1. What inspired you to create ‘Elma’?

I always wanted to start my own fashion business but I didn’t feel like I was ready yet. When I moved to Northern California with my husband I decided to take the plunge and set up my company. I didn’t have a set    plan for my business yet, but I knew I wanted to sell handmade items and I opened ElmaShop on Etsy.

  1. Specifically: why did you choose to design for the petite Woman?

I have a small frame and petite chest and it was always difficult to find lingerie in my size that was beautiful and comfortable. Most of what was out there for small chested women were heavily padded bras to conceal    your small chest, or underwired styles that would pinch at the middle. I didn’t want to hide the fact that I was petite, I wanted to embrace my natural figure and wear something comfortable enough to wear all day but    still feel feminine and beautiful. My search for such a bra came up short and I decided to make my own. I knew there must’ve been other ladies out there in the same boat as me so I started Handmade by Elma.

  1. How is designing for the petite woman different, and what are the challenges you face compared to fitting an average one?

The proportions are quite different for petites versus the average body type. Many petite women have wider set breasts and the underwires in most bras sit too close   together for them. The weight distribution of the bosom is also different and most average bras are too full at the top of the cup for petite women. I take into account   those  differences and cut my bra cups accordingly.12733450_1983720011853441_945559310649219589_n

  1. What does your creative process entail? 

My design process usually starts with the fabric . When I find a delicate lace or vibrant coloured silk, I think about what is the best use for the fabric and design     something    from there. I sometimes do a quick sketch just to get an idea of the silhouette I’m going for, but the details are all decided as I construct the first sample.


  1. Where do you find materials, and how do you pick them; do they inspire you, or do they fit an idea you    might    already have?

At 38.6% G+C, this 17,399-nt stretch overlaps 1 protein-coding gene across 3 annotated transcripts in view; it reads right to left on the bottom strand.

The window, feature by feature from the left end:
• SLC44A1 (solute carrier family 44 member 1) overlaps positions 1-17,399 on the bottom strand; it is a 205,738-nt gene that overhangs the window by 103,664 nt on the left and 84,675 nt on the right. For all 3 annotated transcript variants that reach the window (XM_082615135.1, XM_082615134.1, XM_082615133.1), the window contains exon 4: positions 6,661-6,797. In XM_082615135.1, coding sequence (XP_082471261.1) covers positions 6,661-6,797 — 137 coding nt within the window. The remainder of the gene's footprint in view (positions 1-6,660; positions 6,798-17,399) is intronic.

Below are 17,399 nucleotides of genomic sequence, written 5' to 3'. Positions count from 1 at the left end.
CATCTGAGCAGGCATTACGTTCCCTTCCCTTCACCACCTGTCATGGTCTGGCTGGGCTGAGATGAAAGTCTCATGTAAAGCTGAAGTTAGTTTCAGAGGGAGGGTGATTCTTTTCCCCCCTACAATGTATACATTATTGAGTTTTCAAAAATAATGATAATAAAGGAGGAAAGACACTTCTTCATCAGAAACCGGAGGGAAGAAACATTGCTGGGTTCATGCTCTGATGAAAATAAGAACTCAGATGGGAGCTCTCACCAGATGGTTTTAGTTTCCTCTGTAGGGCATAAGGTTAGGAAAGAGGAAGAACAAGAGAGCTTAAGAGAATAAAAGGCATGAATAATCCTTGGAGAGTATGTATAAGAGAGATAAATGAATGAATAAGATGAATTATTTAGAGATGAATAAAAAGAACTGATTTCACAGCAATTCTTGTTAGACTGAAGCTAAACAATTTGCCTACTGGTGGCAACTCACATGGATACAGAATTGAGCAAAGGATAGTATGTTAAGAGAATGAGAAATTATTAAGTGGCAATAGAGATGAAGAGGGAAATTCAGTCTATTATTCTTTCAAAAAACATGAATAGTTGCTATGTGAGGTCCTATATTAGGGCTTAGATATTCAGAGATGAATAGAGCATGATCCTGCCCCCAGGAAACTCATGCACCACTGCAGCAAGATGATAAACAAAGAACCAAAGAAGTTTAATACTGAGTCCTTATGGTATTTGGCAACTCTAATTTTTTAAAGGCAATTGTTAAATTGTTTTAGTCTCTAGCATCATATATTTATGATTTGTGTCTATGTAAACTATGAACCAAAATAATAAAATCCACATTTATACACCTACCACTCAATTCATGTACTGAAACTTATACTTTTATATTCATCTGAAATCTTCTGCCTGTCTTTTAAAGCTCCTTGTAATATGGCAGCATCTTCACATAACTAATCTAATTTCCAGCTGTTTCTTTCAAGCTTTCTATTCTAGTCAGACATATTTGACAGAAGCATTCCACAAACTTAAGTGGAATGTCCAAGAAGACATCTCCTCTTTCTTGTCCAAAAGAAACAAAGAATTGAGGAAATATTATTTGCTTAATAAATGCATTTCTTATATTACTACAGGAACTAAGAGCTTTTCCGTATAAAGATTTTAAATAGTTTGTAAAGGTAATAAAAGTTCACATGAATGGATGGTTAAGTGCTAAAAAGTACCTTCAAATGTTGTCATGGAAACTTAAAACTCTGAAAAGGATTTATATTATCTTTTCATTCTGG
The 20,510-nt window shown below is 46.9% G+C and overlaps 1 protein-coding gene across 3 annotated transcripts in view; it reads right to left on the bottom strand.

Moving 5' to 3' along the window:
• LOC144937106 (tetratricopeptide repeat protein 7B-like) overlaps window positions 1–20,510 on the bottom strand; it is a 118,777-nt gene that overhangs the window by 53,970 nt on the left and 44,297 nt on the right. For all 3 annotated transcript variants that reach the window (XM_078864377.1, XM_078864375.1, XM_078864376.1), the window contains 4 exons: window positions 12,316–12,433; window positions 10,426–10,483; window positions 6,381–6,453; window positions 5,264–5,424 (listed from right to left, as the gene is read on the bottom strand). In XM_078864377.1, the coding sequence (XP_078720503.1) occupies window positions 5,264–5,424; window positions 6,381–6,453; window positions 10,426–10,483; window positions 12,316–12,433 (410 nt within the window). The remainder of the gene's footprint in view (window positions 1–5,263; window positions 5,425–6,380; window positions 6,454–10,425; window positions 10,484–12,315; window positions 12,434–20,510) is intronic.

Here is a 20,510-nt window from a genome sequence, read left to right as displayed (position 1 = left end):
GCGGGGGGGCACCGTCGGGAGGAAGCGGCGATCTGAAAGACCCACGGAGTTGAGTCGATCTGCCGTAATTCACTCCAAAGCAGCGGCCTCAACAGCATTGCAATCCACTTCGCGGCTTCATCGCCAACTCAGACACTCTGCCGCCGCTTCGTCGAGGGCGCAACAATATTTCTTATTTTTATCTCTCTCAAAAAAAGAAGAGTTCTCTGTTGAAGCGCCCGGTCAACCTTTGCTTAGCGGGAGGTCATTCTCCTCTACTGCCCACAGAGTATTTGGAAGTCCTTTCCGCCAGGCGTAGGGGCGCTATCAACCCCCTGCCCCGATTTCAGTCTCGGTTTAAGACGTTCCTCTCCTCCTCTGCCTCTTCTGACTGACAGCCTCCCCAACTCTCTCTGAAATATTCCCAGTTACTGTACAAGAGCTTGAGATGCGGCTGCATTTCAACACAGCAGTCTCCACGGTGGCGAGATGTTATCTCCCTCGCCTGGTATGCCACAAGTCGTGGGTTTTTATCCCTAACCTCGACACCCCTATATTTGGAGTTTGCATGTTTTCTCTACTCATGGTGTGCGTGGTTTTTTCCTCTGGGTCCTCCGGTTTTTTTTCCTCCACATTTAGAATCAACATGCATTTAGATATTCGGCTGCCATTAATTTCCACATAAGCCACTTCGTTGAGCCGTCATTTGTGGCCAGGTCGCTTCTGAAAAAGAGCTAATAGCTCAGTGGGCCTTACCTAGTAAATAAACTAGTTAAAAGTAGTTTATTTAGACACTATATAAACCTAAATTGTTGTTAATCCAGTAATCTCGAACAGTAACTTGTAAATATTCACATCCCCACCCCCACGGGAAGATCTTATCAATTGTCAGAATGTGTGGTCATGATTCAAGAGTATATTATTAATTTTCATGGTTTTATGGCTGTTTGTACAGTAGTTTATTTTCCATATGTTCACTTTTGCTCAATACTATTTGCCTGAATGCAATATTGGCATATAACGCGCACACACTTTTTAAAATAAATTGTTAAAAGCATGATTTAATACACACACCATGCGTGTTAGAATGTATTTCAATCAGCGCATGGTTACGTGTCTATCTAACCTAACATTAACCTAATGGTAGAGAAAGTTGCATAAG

I’ve always been inspired by the textiles. I love working with my hands and taking a tactile approach in design.   Whenever  I travel I   make sure to buy some textiles or trims from local flea markets or fabric stores, looking for  that    something unique or special.

  1. I find your pieces so beautiful, upon seeing them for the first time, my immediate thought was: ‘what a waste to   hide these creations under one’s clothes’. Have you ever thought of adventuring out of the realm of lingerie, and   into day or eveningwear?

Thank you! There are so many different areas I would love to design for, and day and eveningwear are definitely fields I want to explore. While I don’t quite have the skills to master it yet, in the future I hope to expand a bit into those categories.

  1. And on that note, what are your future plans for ‘Elma’: how and where do you see it in ten years?

I hope that my brand will reach petite women around the globe and give them the confidence to embrace their natural figures. In ten years’ time, hopefully I will be on my way to building a lifestyle brand that goes beyond making clothes, but also makes a social impact.

Photos © sophistikfool-photography


Photographer & Creative Director:

Stefania Piccolo


Assistant Photographers:

Francesco Platania

Pasquale Pucciariello


Thank you to models:

Alissa Laderer


Elena Poroch


visit Elma at:


and shop “Handmade by Elma” on Etsy